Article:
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Stanley B. Greenfield, one of the world’s foremost Anglo-Saxon scholars, writes of why, after more than thirty years of study, he undertook the Herculean task of rendering Beowulf into contemporary verse: “I wanted my translation to be not only faithful to the original but, as the late John Lennon would have put it, ‘A Poem in Its Own Write.’ I wanted it to ‘flow,’ to be easy to read, with the narrative movement of a modern prose story; yet to suggest the rhythmic cadences of the Old English poem. I wanted it both modern and Old English in its reflexes and sensibilities, delighting both the general reader and the Anglo-Saxon specialist. . . . I wanted it to reproduce the intoxication of aural contours which might have pleased and amused warriors over their cups in the Anglo-Saxon mead-hall, or those monks in Anglo-Saxon monasteries who paid more attention to song and to stories of Ingeld than to the lector and the gospels.”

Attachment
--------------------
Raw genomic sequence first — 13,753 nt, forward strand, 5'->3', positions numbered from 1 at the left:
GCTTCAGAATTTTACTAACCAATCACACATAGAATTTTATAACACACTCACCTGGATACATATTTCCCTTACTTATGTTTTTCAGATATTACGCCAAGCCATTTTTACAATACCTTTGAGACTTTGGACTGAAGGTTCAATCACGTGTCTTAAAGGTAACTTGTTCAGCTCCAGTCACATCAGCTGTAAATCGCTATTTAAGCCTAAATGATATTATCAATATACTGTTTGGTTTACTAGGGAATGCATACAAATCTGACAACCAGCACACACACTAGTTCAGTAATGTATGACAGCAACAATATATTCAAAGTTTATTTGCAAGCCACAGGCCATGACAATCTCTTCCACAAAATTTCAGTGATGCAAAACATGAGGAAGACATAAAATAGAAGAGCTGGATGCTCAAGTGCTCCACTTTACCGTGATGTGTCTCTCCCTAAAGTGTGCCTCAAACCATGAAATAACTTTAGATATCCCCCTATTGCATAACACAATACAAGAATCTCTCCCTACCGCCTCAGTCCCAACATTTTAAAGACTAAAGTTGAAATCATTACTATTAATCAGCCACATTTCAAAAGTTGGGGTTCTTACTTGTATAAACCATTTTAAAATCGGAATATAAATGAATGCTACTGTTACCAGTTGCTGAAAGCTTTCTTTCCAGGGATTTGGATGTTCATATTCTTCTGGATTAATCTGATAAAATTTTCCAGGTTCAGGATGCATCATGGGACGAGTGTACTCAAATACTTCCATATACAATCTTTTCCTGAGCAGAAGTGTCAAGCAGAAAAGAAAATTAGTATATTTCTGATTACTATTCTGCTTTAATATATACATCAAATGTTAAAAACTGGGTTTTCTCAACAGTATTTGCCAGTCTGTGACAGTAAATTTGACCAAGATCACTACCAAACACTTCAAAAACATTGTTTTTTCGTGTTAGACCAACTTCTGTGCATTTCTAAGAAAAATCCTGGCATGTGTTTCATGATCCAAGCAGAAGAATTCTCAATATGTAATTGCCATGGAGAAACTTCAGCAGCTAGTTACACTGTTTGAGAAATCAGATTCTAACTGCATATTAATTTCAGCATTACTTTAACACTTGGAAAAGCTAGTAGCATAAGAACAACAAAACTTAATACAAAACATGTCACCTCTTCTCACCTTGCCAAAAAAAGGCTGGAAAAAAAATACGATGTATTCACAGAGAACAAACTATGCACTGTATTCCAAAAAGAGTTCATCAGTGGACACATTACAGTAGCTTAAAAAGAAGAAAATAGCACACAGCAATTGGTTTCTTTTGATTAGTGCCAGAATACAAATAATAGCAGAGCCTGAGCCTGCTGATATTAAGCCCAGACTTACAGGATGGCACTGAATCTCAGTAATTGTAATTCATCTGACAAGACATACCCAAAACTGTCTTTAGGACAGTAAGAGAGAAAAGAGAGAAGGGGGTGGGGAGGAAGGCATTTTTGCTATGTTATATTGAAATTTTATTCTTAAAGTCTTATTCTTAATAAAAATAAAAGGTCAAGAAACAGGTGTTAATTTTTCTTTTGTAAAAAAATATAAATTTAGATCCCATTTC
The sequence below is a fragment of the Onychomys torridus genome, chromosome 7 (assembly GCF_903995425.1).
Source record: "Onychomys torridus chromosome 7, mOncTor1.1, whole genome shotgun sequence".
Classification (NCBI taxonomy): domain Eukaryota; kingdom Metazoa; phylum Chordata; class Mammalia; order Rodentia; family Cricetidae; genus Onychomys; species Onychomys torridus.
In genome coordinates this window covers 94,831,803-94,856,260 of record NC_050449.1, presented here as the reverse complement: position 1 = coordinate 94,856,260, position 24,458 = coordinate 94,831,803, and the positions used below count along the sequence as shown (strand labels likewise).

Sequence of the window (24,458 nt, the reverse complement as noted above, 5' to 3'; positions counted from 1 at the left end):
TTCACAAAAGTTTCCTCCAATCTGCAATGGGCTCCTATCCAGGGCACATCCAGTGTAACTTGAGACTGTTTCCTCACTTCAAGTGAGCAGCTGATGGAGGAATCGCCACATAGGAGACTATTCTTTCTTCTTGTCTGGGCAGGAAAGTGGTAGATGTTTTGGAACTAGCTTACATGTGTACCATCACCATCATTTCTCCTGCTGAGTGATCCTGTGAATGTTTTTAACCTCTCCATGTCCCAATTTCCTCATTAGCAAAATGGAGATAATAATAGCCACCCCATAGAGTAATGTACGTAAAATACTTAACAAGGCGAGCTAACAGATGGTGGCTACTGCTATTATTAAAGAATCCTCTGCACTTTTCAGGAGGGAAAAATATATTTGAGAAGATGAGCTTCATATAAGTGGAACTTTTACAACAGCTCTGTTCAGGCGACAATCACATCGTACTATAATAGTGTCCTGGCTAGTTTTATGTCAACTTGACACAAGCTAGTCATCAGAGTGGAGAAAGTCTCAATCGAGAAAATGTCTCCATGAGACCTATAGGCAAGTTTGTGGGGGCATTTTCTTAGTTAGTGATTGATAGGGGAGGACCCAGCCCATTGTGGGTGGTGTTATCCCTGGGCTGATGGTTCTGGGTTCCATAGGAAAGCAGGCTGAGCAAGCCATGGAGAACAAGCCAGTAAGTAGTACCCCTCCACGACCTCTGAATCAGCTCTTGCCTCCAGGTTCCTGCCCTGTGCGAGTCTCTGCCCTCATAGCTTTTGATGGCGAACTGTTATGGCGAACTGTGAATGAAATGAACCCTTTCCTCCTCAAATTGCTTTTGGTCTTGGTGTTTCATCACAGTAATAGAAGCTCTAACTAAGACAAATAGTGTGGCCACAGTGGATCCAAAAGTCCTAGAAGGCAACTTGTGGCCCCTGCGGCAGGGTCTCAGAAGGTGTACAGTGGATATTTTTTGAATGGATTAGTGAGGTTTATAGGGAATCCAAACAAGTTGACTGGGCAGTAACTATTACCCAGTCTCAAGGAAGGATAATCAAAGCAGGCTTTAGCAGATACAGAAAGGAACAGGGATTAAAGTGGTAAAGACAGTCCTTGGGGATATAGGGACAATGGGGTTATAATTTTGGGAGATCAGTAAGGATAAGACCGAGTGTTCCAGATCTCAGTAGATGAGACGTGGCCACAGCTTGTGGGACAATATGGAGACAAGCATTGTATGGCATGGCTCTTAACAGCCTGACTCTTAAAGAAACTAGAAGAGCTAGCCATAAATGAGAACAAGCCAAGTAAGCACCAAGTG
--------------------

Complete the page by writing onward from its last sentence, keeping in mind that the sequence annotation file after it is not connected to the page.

Greenfield has succeeded to a remarkable degree in reaching his goals. An early reviewer of the manuscript, Daniel G. Calder of UCLA, wrote: “I find it the best translation of Beowulf.
One of the great problems with other translations is that they make the reading of Beowulf difficult. Greenfield’s translation speeds along with considerable ease. . . Scholars will find the translation fascinating as an exercise in the successful recreating of various aspects of Old English poetic style.”